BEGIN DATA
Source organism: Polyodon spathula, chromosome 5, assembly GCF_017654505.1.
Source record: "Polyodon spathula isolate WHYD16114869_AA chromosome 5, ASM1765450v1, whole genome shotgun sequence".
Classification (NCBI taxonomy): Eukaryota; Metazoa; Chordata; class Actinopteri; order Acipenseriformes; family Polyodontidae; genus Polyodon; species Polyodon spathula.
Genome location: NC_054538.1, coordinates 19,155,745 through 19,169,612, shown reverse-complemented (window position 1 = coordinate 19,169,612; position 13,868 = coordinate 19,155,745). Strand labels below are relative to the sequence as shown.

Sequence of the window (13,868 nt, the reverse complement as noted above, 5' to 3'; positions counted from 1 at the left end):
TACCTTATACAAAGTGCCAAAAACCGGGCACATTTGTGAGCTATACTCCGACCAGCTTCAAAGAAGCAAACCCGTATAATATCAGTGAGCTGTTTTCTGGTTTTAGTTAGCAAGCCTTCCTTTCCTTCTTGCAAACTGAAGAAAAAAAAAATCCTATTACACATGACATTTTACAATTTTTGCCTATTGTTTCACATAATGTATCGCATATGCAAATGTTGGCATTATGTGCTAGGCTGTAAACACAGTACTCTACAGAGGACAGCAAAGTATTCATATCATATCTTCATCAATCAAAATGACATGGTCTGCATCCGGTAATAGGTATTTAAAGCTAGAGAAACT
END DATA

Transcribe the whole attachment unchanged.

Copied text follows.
Source organism: Polyodon spathula, chromosome 5, assembly GCF_017654505.1.
Source record: "Polyodon spathula isolate WHYD16114869_AA chromosome 5, ASM1765450v1, whole genome shotgun sequence".
Classification (NCBI taxonomy): Eukaryota; Metazoa; Chordata; class Actinopteri; order Acipenseriformes; family Polyodontidae; genus Polyodon; species Polyodon spathula.
Genome location: NC_054538.1, coordinates 19,155,745 through 19,169,612, shown reverse-complemented (window position 1 = coordinate 19,169,612; position 13,868 = coordinate 19,155,745). Strand labels below are relative to the sequence as shown.

Sequence of the window (13,868 nt, the reverse complement as noted above, 5' to 3'; positions counted from 1 at the left end):
TACCTTATACAAAGTGCCAAAAACCGGGCACATTTGTGAGCTATACTCCGACCAGCTTCAAAGAAGCAAACCCGTATAATATCAGTGAGCTGTTTTCTGGTTTTAGTTAGCAAGCCTTCCTTTCCTTCTTGCAAACTGAAGAAAAAAAAAATCCTATTACACATGACATTTTACAATTTTTGCCTATTGTTTCACATAATGTATCGCATATGCAAATGTTGGCATTATGTGCTAGGCTGTAAACACAGTACTCTACAGAGGACAGCAAAGTATTCATATCATATCTTCATCAATCAAAATGACATGGTCTGCATCCGGTAATAGGTATTTAAAGCTAGAGAAACT